At the risk of offending some, and as a follow-on to my previous post… Stephanie and I were just discussing the topic of Twitter followers and the significance attributed to the number of followers one has. In fact, the Washington Post posted an article about the same thing.
As suggested in the Post’s article, some people (such as Guy Kawasaki) seem to think that a measure of a person’s worth is the number of followers they have. But with all due respect to Guy, Ashton, and probably Oprah herself very soon, for me and many of the people that I know, Twitter is about something much different. I think it needs to be understood that some of us use Twitter to keep in touch and communicate with people that we actually know (or, at least, pretend to know – in the virtual sense).
In the “olden days” we wrote letters to the people “in our circle of friends/family” – remember dreading the Christmas card ritual every year? Then along came the web and we began to email the aforementioned circle – and we expanded it to include those which wouldn’t have gotten a Christmas card, but with whom we had a cursory relationship. We would “touch base” every so often – but most importantly, no longer just at holidays. Instant Messaging moved the needle again – but rarely would I share my IM name with someone that I had just met at a tradeshow or conference. With Twitter, the game changed completely. As a case in point, I literally just saw a billboard on the side of the highway with NO web address! Instead it simply stated that you could contact the company “@TheCompany’sNameWasHere”.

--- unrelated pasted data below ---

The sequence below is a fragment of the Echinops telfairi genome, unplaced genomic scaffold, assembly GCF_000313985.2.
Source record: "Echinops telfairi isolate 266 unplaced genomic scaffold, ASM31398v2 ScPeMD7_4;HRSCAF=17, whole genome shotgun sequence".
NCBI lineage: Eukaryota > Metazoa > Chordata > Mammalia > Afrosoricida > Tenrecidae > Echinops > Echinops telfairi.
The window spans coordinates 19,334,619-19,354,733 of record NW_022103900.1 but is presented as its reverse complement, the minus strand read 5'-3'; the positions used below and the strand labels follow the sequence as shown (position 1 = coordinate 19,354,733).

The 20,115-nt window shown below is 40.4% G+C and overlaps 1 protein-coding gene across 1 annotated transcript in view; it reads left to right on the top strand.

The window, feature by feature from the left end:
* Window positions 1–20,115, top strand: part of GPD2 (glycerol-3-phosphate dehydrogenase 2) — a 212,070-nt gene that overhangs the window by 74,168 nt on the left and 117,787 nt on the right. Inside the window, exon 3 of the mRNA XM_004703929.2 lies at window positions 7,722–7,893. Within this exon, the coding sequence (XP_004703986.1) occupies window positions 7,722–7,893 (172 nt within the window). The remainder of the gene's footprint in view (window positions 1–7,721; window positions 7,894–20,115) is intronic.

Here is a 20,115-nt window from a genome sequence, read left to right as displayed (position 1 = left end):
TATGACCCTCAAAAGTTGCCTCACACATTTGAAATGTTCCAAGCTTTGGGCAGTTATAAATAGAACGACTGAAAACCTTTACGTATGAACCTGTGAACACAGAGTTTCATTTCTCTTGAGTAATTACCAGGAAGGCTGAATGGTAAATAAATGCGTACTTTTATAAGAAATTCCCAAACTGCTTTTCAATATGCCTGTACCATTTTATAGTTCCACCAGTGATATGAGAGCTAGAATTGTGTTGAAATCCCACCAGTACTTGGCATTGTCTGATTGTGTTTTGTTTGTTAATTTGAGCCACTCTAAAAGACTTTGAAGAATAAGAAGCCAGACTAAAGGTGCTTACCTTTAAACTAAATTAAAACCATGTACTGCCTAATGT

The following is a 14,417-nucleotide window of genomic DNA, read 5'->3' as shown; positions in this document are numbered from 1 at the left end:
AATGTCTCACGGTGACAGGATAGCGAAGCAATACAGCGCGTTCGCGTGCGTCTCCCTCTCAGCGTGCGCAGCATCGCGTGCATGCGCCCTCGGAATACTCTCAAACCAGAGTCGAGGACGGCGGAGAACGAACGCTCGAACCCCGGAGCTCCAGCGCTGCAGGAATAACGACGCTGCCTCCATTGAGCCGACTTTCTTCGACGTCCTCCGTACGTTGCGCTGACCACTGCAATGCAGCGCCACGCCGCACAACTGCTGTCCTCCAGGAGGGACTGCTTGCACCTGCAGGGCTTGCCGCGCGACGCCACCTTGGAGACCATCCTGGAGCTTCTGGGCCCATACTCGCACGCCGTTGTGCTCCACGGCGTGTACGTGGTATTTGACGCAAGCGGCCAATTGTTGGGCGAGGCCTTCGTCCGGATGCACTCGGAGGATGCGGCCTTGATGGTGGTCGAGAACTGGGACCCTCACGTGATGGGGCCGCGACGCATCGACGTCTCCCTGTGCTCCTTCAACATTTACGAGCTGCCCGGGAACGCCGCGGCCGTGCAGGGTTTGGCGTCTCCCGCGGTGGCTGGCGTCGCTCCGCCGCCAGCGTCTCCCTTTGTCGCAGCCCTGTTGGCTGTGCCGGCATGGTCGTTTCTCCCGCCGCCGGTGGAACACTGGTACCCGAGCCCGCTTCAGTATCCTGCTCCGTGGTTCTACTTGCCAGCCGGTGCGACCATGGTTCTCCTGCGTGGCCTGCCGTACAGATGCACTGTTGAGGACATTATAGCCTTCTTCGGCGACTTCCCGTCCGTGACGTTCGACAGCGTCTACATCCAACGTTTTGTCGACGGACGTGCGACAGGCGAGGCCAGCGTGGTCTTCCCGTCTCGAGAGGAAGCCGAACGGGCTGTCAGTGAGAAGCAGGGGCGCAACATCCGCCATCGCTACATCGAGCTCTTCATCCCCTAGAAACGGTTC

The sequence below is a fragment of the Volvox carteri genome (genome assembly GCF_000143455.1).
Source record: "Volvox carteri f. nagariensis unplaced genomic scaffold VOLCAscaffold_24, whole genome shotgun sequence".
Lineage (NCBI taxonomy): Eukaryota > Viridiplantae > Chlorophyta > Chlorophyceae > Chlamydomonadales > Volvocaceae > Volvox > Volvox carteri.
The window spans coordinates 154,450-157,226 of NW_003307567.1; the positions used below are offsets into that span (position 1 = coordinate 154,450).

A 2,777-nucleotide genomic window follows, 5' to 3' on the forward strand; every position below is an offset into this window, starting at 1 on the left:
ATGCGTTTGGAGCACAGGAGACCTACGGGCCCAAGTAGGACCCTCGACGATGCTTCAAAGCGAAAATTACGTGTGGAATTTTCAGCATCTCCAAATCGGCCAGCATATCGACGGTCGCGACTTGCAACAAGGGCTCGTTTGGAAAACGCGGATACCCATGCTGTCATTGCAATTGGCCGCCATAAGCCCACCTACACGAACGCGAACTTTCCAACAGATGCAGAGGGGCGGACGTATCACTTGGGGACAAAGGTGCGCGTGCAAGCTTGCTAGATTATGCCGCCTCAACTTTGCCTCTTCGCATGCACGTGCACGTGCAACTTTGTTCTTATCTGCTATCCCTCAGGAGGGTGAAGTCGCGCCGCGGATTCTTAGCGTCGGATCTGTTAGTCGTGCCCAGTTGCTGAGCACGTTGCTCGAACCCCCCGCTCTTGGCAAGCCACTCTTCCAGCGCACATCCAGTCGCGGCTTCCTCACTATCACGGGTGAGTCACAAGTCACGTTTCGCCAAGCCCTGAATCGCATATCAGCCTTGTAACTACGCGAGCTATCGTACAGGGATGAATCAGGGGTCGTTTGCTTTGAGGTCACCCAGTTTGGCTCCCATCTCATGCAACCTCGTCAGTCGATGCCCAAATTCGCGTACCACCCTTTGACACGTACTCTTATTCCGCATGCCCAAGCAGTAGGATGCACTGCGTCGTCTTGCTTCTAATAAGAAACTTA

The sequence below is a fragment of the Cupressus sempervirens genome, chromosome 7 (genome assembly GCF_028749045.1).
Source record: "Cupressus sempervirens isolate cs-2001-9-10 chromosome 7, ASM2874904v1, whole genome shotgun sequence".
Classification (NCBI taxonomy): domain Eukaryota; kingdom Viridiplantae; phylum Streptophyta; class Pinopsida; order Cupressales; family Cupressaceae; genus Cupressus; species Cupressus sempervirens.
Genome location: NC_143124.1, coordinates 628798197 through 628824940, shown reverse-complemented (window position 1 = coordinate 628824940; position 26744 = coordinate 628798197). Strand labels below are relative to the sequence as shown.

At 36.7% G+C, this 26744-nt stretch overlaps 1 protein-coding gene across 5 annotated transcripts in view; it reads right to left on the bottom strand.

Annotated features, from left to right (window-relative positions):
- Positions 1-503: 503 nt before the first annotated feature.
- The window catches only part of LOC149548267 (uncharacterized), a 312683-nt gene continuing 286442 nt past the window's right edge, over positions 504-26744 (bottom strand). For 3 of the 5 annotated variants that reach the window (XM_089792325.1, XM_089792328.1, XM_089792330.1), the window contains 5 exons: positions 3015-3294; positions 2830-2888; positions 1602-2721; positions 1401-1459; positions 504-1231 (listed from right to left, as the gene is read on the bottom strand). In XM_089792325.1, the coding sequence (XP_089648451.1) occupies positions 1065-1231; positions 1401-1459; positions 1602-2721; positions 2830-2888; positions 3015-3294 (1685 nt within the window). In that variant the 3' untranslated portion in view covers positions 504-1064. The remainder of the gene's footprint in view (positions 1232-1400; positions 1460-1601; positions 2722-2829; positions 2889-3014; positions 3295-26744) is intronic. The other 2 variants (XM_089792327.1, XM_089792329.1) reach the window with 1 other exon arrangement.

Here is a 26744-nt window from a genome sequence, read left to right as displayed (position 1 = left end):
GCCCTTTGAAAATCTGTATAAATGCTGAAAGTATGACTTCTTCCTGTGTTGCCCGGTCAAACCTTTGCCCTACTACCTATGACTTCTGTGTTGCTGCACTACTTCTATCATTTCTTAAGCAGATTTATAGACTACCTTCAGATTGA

The fact that Twitter allows literally anyone to follow my every 140 characters (unless I protect my updates which seems to defeat the purpose of Twitter), means that I regularly awake to find that I have gained 10, 20, 30 or more followers while I slept. (I hope they didn’t hear me snoring…!)
Therefore, when I get a new follower, I routinely check their “stream”. The first thing that I do is look at how many followers they have, and how many they follow – as well as to read their Bio. If you’re in my industry (web design/development, web standards, Ajax), I’ll probably follow you back. If I’ve met you in person, or you are someone who “knows someone that I know”, you’re probably gonna be on my follow list. And finally, even if I don’t know you, you’re not in my “circle”, but you’re hilarious – you’ll definitely get a follow. (I’d send a shout-out to several of those that I follow for that reason, but they might be embarrased…). However, if you are up in the thousands (in terms of people you follow), it’s VERY unlikely that I will follow you back. Why? Because you won’t ever see/hear me.
For me, Twitter is about my friends/acquaintances. The list of people that I follow is a list of the people that I would like to invite to a special party or event – or that I, at the very least, have a professional connection with. They may not be my “best” friends or closest colleagues, but they are significant enough in my world that I actually want to hear how their day went or what their significant other did, or what the dog decided to chew on today. That’s not to say that I “don’t care” if I don’t follow you back. It’s just that I want to make sure that I can hear what my “friends” have to say – and anyone following more than 500 people can’t tell me that that is possible (unless they have people who tweet for them – like Guy).